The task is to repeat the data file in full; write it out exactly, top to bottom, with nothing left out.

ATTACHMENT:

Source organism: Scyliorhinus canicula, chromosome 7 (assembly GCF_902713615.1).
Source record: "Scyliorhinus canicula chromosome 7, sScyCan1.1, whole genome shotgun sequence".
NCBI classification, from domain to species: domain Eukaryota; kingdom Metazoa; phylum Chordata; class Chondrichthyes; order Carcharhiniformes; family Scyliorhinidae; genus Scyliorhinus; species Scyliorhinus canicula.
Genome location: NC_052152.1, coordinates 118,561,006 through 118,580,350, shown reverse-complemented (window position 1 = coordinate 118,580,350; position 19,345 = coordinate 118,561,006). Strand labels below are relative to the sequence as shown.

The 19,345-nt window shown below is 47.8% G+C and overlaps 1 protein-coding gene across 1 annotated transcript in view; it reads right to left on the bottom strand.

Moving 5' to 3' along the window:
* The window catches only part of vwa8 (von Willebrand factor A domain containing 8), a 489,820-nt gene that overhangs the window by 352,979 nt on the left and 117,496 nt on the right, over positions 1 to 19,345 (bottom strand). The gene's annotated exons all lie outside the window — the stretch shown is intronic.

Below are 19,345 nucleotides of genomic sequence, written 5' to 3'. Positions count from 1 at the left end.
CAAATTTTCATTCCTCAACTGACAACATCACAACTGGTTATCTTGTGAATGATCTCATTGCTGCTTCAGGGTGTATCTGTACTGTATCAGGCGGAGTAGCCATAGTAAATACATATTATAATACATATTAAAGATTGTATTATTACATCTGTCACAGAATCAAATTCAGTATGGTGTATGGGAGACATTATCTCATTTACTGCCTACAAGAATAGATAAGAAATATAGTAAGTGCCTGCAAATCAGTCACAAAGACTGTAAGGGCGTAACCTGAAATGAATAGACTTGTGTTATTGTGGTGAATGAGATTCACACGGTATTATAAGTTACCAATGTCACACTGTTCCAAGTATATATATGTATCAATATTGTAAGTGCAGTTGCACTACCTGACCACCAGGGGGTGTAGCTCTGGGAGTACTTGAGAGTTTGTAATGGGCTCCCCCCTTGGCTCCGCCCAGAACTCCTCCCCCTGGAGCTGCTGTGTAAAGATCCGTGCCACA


Source organism: Scyliorhinus canicula, chromosome 7 (assembly GCF_902713615.1).
Source record: "Scyliorhinus canicula chromosome 7, sScyCan1.1, whole genome shotgun sequence".
NCBI classification, from domain to species: domain Eukaryota; kingdom Metazoa; phylum Chordata; class Chondrichthyes; order Carcharhiniformes; family Scyliorhinidae; genus Scyliorhinus; species Scyliorhinus canicula.
Genome location: NC_052152.1, coordinates 118,561,006 through 118,580,350, shown reverse-complemented (window position 1 = coordinate 118,580,350; position 19,345 = coordinate 118,561,006). Strand labels below are relative to the sequence as shown.

The 19,345-nt window shown below is 47.8% G+C and overlaps 1 protein-coding gene across 1 annotated transcript in view; it reads right to left on the bottom strand.

Moving 5' to 3' along the window:
* The window catches only part of vwa8 (von Willebrand factor A domain containing 8), a 489,820-nt gene that overhangs the window by 352,979 nt on the left and 117,496 nt on the right, over positions 1 to 19,345 (bottom strand). The gene's annotated exons all lie outside the window — the stretch shown is intronic.

Below are 19,345 nucleotides of genomic sequence, written 5' to 3'. Positions count from 1 at the left end.
CAAATTTTCATTCCTCAACTGACAACATCACAACTGGTTATCTTGTGAATGATCTCATTGCTGCTTCAGGGTGTATCTGTACTGTATCAGGCGGAGTAGCCATAGTAAATACATATTATAATACATATTAAAGATTGTATTATTACATCTGTCACAGAATCAAATTCAGTATGGTGTATGGGAGACATTATCTCATTTACTGCCTACAAGAATAGATAAGAAATATAGTAAGTGCCTGCAAATCAGTCACAAAGACTGTAAGGGCGTAACCTGAAATGAATAGACTTGTGTTATTGTGGTGAATGAGATTCACACGGTATTATAAGTTACCAATGTCACACTGTTCCAAGTATATATATGTATCAATATTGTAAGTGCAGTTGCACTACCTGACCACCAGGGGGTGTAGCTCTGGGAGTACTTGAGAGTTTGTAATGGGCTCCCCCCTTGGCTCCGCCCAGAACTCCTCCCCCTGGAGCTGCTGTGTAAAGATCCGTGCCACA